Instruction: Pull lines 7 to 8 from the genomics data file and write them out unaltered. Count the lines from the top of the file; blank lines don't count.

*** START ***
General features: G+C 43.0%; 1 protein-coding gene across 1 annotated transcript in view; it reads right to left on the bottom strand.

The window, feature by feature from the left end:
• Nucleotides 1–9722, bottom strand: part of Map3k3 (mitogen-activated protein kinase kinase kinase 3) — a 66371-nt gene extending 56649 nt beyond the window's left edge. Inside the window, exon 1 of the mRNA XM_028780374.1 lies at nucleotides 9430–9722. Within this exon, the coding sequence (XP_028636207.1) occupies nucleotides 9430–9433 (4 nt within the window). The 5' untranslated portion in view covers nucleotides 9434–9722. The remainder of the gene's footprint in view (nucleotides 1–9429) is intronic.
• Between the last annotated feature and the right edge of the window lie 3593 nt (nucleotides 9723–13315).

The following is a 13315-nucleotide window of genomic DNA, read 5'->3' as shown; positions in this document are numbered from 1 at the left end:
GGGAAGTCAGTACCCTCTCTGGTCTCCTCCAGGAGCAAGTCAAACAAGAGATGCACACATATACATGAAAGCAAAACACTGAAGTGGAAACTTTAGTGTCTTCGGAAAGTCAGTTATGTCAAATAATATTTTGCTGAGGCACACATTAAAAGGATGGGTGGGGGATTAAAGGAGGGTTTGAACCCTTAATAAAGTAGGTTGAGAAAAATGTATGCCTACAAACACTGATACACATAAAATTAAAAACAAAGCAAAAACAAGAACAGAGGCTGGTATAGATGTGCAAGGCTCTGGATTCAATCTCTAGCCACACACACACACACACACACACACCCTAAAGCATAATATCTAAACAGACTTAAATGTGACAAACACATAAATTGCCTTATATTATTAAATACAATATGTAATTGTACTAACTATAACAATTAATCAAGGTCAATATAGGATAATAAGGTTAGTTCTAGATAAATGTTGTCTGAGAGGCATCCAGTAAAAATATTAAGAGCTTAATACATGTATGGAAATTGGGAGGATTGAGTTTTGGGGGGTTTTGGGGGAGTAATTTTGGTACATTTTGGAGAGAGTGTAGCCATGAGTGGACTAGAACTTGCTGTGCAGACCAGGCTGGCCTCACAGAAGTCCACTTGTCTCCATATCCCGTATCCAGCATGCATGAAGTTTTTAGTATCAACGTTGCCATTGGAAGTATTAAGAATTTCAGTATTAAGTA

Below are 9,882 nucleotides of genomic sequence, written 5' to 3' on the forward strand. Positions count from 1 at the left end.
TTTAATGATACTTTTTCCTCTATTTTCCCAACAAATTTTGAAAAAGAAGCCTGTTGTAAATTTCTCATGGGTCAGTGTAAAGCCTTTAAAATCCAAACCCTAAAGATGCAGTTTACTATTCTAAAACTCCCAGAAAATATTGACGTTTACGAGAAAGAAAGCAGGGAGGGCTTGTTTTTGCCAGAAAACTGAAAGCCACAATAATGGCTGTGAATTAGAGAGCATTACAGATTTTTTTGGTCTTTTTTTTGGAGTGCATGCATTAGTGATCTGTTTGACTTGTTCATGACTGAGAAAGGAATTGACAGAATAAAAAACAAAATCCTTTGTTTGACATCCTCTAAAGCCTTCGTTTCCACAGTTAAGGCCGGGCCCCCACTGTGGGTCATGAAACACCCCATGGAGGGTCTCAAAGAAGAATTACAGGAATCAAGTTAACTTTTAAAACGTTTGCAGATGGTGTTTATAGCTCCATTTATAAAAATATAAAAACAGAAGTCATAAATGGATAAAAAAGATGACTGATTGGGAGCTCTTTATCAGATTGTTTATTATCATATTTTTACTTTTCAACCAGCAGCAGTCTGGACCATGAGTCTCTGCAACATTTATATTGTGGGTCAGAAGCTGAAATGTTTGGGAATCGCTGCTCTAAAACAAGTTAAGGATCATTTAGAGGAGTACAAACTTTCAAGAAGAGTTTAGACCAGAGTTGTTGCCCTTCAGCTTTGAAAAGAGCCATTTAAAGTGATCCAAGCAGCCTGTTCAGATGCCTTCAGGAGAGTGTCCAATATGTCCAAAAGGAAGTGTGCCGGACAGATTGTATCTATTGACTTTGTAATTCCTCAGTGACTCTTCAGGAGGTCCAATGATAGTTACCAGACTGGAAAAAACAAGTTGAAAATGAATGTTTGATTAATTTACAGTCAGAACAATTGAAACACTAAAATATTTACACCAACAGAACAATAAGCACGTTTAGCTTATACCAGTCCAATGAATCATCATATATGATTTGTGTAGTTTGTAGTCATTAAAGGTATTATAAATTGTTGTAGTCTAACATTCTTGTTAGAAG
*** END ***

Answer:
Below are 9,882 nucleotides of genomic sequence, written 5' to 3' on the forward strand. Positions count from 1 at the left end.
TTTAATGATACTTTTTCCTCTATTTTCCCAACAAATTTTGAAAAAGAAGCCTGTTGTAAATTTCTCATGGGTCAGTGTAAAGCCTTTAAAATCCAAACCCTAAAGATGCAGTTTACTATTCTAAAACTCCCAGAAAATATTGACGTTTACGAGAAAGAAAGCAGGGAGGGCTTGTTTTTGCCAGAAAACTGAAAGCCACAATAATGGCTGTGAATTAGAGAGCATTACAGATTTTTTTGGTCTTTTTTTTGGAGTGCATGCATTAGTGATCTGTTTGACTTGTTCATGACTGAGAAAGGAATTGACAGAATAAAAAACAAAATCCTTTGTTTGACATCCTCTAAAGCCTTCGTTTCCACAGTTAAGGCCGGGCCCCCACTGTGGGTCATGAAACACCCCATGGAGGGTCTCAAAGAAGAATTACAGGAATCAAGTTAACTTTTAAAACGTTTGCAGATGGTGTTTATAGCTCCATTTATAAAAATATAAAAACAGAAGTCATAAATGGATAAAAAAGATGACTGATTGGGAGCTCTTTATCAGATTGTTTATTATCATATTTTTACTTTTCAACCAGCAGCAGTCTGGACCATGAGTCTCTGCAACATTTATATTGTGGGTCAGAAGCTGAAATGTTTGGGAATCGCTGCTCTAAAACAAGTTAAGGATCATTTAGAGGAGTACAAACTTTCAAGAAGAGTTTAGACCAGAGTTGTTGCCCTTCAGCTTTGAAAAGAGCCATTTAAAGTGATCCAAGCAGCCTGTTCAGATGCCTTCAGGAGAGTGTCCAATATGTCCAAAAGGAAGTGTGCCGGACAGATTGTATCTATTGACTTTGTAATTCCTCAGTGACTCTTCAGGAGGTCCAATGATAGTTACCAGACTGGAAAAAACAAGTTGAAAATGAATGTTTGATTAATTTACAGTCAGAACAATTGAAACACTAAAATATTTACACCAACAGAACAATAAGCACGTTTAGCTTATACCAGTCCAATGAATCATCATATATGATTTGTGTAGTTTGTAGTCATTAAAGGTATTATAAATTGTTGTAGTCTAACATTCTTGTTAGAAG